Li built his base along the mountain slope, with tiger cages sitting along the contours. There is a constant echo of tigers roaring. Some big cats are housed in individual cages, some are in a male-female pair, but divided into separate cages. Except for an open feeding window, the cages are locked, though some parts of the tiger houses are connected to fenced areas on the mountain. When the weather is good, the tigers can roam outside.
The big cats, while not used to strangers, are habituated to people, and approach the front of the cages without hostility or aggression.
As the reporter walked closer to the cages, some tigers took their unfinished food, mainly still-frozen chicken and duck, and walked away. The tigers looked relatively well-kept, and did not appear to display the repetitive behaviors typical of captive animals.
“These tigers were raised in captivity since birth. Compared to wild tigers, they’re less aggressive and watchful,” said a keeper surnamed Tian. He said their largest male Siberian tiger weighs around 250 kilos.
They mostly eat frozen chicken, duck, beef, eggs and milk. “Our boss buys the food and sends it up,” Tian said, adding that a delivery might be thousands of kilos of meat. “Most young beasts eat frozen chicken and frozen duck, pregnant females eat some beef, and young and older tigers need milk, eggs and beef. They totally consume at least 350- 400 kilograms of meat a day, but it’s not enough. These animals need to eat a lot and the food is hard to afford.”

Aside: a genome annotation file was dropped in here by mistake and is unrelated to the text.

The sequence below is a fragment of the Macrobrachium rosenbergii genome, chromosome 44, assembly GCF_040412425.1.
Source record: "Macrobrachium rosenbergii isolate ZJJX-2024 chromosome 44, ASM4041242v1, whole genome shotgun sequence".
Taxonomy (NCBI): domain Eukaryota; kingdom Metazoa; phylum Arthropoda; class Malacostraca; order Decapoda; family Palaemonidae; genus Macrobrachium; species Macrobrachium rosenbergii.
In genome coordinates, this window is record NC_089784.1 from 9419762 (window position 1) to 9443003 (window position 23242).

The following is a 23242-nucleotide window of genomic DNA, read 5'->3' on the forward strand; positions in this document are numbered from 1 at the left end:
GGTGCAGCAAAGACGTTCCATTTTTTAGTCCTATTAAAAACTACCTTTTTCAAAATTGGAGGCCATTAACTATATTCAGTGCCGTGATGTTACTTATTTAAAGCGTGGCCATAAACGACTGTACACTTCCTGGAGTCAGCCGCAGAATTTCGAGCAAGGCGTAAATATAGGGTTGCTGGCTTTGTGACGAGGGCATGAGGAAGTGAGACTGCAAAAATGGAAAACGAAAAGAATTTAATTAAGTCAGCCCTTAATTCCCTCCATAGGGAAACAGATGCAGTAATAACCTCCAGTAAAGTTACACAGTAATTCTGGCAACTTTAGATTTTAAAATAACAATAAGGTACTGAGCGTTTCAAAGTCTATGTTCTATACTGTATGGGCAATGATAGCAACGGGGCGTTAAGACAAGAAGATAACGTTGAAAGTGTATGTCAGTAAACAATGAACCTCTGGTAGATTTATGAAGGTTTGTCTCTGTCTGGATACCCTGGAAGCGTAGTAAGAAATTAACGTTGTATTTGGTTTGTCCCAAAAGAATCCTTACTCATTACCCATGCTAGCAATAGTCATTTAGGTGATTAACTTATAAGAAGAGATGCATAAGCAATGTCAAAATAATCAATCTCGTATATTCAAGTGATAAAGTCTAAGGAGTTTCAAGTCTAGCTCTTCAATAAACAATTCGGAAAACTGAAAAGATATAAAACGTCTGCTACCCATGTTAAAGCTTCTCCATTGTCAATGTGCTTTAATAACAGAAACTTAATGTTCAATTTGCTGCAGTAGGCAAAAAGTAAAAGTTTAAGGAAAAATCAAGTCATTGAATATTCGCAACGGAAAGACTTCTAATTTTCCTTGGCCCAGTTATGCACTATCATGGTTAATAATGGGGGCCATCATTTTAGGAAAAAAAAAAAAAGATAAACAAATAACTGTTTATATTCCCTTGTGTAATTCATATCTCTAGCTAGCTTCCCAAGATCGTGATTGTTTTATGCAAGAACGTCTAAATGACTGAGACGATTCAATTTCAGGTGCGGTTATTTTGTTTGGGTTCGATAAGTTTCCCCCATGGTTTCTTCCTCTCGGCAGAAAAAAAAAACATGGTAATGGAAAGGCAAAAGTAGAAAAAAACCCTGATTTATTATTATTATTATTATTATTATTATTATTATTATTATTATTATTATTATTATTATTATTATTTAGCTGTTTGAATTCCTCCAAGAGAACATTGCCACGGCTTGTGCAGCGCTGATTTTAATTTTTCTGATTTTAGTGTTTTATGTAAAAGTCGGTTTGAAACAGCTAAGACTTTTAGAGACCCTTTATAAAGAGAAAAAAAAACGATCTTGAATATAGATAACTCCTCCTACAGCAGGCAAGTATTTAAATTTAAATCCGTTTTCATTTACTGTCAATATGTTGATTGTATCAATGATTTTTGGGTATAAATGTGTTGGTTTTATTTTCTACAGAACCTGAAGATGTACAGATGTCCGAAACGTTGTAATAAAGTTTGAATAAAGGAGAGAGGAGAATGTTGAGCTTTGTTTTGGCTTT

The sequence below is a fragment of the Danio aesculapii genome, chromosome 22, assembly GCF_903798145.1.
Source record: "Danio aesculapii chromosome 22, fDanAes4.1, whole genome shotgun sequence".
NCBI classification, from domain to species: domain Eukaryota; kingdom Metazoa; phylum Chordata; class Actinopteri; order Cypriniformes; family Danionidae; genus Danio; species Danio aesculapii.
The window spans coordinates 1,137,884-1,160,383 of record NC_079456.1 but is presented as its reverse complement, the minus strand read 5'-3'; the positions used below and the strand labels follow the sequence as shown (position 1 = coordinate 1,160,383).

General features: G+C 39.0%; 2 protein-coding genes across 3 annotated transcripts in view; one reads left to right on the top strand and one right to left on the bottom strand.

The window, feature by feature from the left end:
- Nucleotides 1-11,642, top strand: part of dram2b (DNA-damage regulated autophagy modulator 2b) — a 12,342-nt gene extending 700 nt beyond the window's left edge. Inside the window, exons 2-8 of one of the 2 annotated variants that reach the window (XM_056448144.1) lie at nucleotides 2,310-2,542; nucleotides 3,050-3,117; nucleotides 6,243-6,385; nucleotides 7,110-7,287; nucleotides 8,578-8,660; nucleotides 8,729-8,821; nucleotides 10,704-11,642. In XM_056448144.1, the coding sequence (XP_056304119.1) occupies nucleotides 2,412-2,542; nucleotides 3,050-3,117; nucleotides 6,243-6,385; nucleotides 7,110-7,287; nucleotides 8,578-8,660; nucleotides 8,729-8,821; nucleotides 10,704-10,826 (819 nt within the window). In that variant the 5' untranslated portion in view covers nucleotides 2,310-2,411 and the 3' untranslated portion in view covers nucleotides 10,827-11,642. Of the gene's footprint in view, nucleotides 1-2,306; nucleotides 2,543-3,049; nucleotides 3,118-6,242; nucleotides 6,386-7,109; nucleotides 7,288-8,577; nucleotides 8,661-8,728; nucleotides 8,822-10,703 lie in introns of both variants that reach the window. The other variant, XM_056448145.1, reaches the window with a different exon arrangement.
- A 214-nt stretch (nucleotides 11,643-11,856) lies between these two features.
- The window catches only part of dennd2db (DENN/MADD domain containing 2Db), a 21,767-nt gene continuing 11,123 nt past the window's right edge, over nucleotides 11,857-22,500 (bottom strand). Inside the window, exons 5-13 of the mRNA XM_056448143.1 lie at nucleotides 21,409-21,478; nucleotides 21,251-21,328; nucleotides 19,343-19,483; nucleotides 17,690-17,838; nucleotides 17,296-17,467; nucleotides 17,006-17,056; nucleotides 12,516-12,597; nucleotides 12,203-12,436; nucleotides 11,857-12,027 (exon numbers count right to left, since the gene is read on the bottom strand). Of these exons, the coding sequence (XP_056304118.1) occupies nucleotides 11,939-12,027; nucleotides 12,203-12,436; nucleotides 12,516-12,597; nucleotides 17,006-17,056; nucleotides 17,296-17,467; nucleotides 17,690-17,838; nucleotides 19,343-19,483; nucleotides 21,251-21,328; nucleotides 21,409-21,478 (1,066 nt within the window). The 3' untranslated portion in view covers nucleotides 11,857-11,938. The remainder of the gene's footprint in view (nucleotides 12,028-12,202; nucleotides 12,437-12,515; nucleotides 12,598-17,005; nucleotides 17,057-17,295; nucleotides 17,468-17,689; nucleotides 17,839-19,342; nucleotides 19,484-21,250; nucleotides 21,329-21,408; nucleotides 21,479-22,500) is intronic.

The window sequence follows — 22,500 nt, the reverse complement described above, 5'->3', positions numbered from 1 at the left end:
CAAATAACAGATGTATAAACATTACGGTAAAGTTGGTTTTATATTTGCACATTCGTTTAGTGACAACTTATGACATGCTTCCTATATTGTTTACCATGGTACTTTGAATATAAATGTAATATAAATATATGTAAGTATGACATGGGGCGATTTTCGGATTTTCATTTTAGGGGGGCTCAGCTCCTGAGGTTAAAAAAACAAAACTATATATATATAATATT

Tian’s wife complained the tigers often roar at night. “They don’t get enough to eat, so they don’t sleep well,” Tian said.
“Food costs up to 10,000 yuan (US$1,447) a day, so you can calculate how much money we need every month or every year. We can’t sell tickets for tourists, and we can’t sell the tigers to other zoos. So it’s basically investment without any return,” Tian said, then looked at a tiger in a cage and sighed.
The base employs four workers, including Tian and his wife.
Before he came to the base in February, Tian, 62, and his wife worked as animal keepers at Qinhuangdao Wildlife Park in Hebei Province for more than 20 years, with a monthly salary of 6,000 yuan (US$868). He used to be an elephant keeper, but he feels confident in his new role. “Animals all need the same things, to eat, drink, defecate and urinate, so as long as they’re not sick, they can survive.”
He admitted that compared with other animals, the biggest issue is giving the big cats medications when they get sick, especially injections. This means calling in veterinarians. “They’re really vigilant and they only eat meat. If you hide medicine inside the meat, they spit out the medicine and still swallow the meat,” Tian said.
Another keeper, surnamed Guo, showed NewsChina his torn clothes and scarred arms. “We get scratched often, and once it happened to me, I really understood how different tigers and lions are from cats and dogs. So we have a rule that no one can touch them, except our boss.”